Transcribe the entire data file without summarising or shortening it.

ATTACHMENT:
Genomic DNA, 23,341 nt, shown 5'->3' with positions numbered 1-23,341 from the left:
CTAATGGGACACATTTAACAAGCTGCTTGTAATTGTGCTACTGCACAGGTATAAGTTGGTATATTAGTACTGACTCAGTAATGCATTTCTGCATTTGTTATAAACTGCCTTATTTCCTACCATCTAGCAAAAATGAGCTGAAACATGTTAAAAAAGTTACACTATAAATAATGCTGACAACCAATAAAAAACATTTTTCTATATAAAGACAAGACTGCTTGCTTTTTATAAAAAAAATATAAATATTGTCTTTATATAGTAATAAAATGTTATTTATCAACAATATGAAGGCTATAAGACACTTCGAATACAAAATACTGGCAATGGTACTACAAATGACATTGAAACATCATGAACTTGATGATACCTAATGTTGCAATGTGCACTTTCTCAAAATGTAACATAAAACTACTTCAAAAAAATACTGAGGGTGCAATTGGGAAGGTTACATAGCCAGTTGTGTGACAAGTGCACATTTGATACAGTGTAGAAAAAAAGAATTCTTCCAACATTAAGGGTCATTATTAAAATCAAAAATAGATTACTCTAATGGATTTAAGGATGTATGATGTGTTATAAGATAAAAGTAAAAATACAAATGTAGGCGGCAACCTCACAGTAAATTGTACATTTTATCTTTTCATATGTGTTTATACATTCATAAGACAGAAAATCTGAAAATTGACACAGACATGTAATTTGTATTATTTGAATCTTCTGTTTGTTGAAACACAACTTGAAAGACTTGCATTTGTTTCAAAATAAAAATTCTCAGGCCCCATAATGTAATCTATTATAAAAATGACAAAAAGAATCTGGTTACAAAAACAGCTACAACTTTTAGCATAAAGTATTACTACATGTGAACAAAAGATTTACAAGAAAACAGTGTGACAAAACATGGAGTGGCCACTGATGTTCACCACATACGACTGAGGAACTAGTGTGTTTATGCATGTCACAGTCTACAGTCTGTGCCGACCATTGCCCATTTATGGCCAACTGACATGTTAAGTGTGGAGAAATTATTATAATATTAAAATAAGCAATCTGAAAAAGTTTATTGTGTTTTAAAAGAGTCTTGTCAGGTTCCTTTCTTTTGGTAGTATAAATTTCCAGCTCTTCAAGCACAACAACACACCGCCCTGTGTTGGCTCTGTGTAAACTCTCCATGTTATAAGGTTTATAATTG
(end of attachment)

Genomic DNA, 23,341 nt, shown 5'->3' with positions numbered 1-23,341 from the left:
CTAATGGGACACATTTAACAAGCTGCTTGTAATTGTGCTACTGCACAGGTATAAGTTGGTATATTAGTACTGACTCAGTAATGCATTTCTGCATTTGTTATAAACTGCCTTATTTCCTACCATCTAGCAAAAATGAGCTGAAACATGTTAAAAAAGTTACACTATAAATAATGCTGACAACCAATAAAAAACATTTTTCTATATAAAGACAAGACTGCTTGCTTTTTATAAAAAAAATATAAATATTGTCTTTATATAGTAATAAAATGTTATTTATCAACAATATGAAGGCTATAAGACACTTCGAATACAAAATACTGGCAATGGTACTACAAATGACATTGAAACATCATGAACTTGATGATACCTAATGTTGCAATGTGCACTTTCTCAAAATGTAACATAAAACTACTTCAAAAAAATACTGAGGGTGCAATTGGGAAGGTTACATAGCCAGTTGTGTGACAAGTGCACATTTGATACAGTGTAGAAAAAAAGAATTCTTCCAACATTAAGGGTCATTATTAAAATCAAAAATAGATTACTCTAATGGATTTAAGGATGTATGATGTGTTATAAGATAAAAGTAAAAATACAAATGTAGGCGGCAACCTCACAGTAAATTGTACATTTTATCTTTTCATATGTGTTTATACATTCATAAGACAGAAAATCTGAAAATTGACACAGACATGTAATTTGTATTATTTGAATCTTCTGTTTGTTGAAACACAACTTGAAAGACTTGCATTTGTTTCAAAATAAAAATTCTCAGGCCCCATAATGTAATCTATTATAAAAATGACAAAAAGAATCTGGTTACAAAAACAGCTACAACTTTTAGCATAAAGTATTACTACATGTGAACAAAAGATTTACAAGAAAACAGTGTGACAAAACATGGAGTGGCCACTGATGTTCACCACATACGACTGAGGAACTAGTGTGTTTATGCATGTCACAGTCTACAGTCTGTGCCGACCATTGCCCATTTATGGCCAACTGACATGTTAAGTGTGGAGAAATTATTATAATATTAAAATAAGCAATCTGAAAAAGTTTATTGTGTTTTAAAAGAGTCTTGTCAGGTTCCTTTCTTTTGGTAGTATAAATTTCCAGCTCTTCAAGCACAACAACACACCGCCCTGTGTTGGCTCTGTGTAAACTCTCCATGTTATAAGGTTTATAATTG